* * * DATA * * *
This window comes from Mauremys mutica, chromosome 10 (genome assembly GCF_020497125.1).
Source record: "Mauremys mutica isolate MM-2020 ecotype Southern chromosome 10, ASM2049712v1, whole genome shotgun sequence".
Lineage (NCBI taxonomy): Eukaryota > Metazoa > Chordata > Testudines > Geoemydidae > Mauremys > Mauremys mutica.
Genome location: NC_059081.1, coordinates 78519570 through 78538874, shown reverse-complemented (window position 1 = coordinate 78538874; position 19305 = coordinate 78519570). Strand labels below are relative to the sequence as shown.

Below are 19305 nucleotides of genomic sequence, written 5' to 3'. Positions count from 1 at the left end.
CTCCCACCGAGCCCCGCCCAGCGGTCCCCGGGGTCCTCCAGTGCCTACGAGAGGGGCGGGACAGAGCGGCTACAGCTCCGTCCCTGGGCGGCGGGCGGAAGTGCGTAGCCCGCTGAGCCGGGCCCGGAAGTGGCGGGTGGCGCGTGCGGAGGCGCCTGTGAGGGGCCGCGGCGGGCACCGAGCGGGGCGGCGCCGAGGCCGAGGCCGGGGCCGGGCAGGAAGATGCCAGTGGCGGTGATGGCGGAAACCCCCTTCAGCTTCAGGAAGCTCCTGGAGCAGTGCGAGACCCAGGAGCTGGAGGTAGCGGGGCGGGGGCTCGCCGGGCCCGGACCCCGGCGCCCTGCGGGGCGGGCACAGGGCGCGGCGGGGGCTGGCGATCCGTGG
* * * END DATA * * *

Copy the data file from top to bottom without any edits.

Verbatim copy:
This window comes from Mauremys mutica, chromosome 10 (genome assembly GCF_020497125.1).
Source record: "Mauremys mutica isolate MM-2020 ecotype Southern chromosome 10, ASM2049712v1, whole genome shotgun sequence".
Lineage (NCBI taxonomy): Eukaryota > Metazoa > Chordata > Testudines > Geoemydidae > Mauremys > Mauremys mutica.
Genome location: NC_059081.1, coordinates 78519570 through 78538874, shown reverse-complemented (window position 1 = coordinate 78538874; position 19305 = coordinate 78519570). Strand labels below are relative to the sequence as shown.

Below are 19305 nucleotides of genomic sequence, written 5' to 3'. Positions count from 1 at the left end.
CTCCCACCGAGCCCCGCCCAGCGGTCCCCGGGGTCCTCCAGTGCCTACGAGAGGGGCGGGACAGAGCGGCTACAGCTCCGTCCCTGGGCGGCGGGCGGAAGTGCGTAGCCCGCTGAGCCGGGCCCGGAAGTGGCGGGTGGCGCGTGCGGAGGCGCCTGTGAGGGGCCGCGGCGGGCACCGAGCGGGGCGGCGCCGAGGCCGAGGCCGGGGCCGGGCAGGAAGATGCCAGTGGCGGTGATGGCGGAAACCCCCTTCAGCTTCAGGAAGCTCCTGGAGCAGTGCGAGACCCAGGAGCTGGAGGTAGCGGGGCGGGGGCTCGCCGGGCCCGGACCCCGGCGCCCTGCGGGGCGGGCACAGGGCGCGGCGGGGGCTGGCGATCCGTGG